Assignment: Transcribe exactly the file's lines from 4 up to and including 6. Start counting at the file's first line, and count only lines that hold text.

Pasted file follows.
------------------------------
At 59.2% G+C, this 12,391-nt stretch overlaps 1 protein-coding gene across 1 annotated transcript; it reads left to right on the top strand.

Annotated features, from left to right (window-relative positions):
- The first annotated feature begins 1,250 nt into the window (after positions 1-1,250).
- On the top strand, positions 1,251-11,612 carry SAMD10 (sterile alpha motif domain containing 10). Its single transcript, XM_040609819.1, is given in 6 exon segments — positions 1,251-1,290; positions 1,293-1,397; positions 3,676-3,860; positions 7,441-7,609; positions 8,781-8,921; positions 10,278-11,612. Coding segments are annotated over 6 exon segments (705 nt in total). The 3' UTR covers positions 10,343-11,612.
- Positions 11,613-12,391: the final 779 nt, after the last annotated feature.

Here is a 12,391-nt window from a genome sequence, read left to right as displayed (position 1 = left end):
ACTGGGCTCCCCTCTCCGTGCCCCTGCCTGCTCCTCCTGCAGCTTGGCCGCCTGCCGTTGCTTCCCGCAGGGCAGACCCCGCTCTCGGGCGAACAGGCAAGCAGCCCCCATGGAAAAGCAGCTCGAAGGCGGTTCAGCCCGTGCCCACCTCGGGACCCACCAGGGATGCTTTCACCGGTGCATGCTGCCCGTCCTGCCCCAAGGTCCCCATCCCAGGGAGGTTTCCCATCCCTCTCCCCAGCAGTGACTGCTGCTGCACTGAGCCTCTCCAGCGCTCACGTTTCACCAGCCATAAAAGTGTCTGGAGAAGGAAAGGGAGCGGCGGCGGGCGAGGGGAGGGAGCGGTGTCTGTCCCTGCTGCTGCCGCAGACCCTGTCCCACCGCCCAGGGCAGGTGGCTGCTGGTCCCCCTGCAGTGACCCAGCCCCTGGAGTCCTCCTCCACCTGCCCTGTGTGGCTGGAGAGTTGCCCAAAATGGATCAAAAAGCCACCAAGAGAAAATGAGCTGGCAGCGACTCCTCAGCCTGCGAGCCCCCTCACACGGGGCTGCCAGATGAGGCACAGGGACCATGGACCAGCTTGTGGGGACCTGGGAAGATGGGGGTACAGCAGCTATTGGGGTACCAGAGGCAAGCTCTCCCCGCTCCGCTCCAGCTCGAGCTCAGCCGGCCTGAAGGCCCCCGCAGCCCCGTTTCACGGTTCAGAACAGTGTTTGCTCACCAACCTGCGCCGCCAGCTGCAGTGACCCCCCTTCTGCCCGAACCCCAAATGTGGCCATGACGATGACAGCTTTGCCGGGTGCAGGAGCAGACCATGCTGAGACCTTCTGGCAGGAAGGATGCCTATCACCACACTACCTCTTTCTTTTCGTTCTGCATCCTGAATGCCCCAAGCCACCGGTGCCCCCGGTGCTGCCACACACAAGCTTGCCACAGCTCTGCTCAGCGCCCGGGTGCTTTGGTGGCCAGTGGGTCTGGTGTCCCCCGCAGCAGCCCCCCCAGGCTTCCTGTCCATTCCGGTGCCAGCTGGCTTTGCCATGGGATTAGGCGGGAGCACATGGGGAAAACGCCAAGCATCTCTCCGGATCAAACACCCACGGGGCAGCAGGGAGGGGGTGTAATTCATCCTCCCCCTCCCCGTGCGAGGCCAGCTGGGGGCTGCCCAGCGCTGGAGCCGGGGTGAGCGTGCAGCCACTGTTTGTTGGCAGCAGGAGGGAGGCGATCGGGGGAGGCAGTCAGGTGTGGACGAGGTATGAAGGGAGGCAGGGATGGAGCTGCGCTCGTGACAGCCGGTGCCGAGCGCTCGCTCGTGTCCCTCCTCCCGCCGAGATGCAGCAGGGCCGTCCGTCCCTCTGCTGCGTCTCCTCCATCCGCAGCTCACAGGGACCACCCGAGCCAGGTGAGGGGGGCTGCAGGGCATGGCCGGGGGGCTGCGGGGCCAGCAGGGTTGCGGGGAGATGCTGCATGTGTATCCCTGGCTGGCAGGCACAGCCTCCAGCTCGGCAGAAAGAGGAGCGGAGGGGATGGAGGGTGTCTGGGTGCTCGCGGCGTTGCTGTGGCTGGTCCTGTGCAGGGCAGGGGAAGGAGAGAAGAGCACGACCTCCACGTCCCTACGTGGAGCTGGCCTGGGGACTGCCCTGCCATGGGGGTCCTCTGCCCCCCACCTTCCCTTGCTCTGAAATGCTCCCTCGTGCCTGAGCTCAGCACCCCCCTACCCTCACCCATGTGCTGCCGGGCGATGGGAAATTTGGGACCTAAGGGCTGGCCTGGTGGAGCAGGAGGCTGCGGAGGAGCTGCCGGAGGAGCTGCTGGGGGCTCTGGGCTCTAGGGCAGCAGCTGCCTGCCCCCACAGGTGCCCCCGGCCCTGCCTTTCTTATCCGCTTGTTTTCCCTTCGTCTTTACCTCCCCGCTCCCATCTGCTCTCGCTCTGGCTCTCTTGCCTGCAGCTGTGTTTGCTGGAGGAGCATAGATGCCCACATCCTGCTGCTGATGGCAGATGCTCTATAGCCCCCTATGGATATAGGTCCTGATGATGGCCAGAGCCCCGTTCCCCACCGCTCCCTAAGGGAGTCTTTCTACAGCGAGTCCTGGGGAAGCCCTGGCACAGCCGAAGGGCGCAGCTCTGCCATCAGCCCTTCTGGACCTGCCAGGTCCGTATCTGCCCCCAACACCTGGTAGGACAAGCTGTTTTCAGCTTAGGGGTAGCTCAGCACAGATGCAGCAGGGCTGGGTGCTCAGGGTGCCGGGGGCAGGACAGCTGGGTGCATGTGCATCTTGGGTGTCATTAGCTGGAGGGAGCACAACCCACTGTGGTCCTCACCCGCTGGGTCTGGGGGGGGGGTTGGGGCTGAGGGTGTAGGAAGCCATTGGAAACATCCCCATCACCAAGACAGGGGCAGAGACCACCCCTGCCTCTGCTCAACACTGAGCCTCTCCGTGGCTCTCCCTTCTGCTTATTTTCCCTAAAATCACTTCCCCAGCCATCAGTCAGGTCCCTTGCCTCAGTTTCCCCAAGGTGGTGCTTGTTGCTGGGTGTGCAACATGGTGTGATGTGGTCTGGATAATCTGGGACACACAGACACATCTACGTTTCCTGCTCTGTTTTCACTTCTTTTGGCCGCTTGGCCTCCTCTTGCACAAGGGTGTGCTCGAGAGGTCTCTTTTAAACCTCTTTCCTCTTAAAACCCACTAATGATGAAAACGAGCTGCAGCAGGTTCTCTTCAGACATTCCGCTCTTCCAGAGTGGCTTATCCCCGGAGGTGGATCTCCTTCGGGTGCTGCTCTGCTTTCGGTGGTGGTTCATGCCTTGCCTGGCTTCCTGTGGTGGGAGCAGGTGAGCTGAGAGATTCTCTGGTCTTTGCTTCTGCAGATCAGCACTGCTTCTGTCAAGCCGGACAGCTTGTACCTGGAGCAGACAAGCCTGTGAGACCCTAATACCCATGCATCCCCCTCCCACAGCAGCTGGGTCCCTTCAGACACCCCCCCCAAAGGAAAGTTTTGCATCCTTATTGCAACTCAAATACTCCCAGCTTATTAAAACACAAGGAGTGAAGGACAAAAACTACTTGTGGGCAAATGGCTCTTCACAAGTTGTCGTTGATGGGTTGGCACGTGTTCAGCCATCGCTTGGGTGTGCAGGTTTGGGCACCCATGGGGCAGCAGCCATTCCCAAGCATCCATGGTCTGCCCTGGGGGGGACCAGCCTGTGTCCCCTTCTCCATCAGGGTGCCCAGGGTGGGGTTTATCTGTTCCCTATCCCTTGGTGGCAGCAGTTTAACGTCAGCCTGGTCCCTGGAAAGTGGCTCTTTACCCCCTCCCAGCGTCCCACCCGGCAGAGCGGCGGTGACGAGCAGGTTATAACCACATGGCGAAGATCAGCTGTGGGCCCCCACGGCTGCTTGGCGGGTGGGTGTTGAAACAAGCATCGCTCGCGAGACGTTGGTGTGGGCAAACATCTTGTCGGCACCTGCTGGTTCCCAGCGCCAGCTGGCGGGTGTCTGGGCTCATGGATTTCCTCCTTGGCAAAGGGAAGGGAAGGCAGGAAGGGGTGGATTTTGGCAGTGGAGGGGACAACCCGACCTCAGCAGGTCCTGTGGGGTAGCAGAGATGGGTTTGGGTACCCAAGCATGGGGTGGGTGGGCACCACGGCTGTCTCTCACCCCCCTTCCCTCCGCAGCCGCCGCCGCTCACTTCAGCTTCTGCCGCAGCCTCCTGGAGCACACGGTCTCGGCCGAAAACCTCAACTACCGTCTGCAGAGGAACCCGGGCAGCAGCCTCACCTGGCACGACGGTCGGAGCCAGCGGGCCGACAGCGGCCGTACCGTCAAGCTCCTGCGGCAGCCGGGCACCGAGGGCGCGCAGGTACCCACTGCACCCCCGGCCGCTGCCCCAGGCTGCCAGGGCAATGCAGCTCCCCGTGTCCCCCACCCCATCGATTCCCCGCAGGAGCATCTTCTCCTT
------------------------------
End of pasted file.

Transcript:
- On the top strand, positions 1,251-11,612 carry SAMD10 (sterile alpha motif domain containing 10). Its single transcript, XM_040609819.1, is given in 6 exon segments — positions 1,251-1,290; positions 1,293-1,397; positions 3,676-3,860; positions 7,441-7,609; positions 8,781-8,921; positions 10,278-11,612. Coding segments are annotated over 6 exon segments (705 nt in total). The 3' UTR covers positions 10,343-11,612.
- Positions 11,613-12,391: the final 779 nt, after the last annotated feature.

Here is a 12,391-nt window from a genome sequence, read left to right as displayed (position 1 = left end):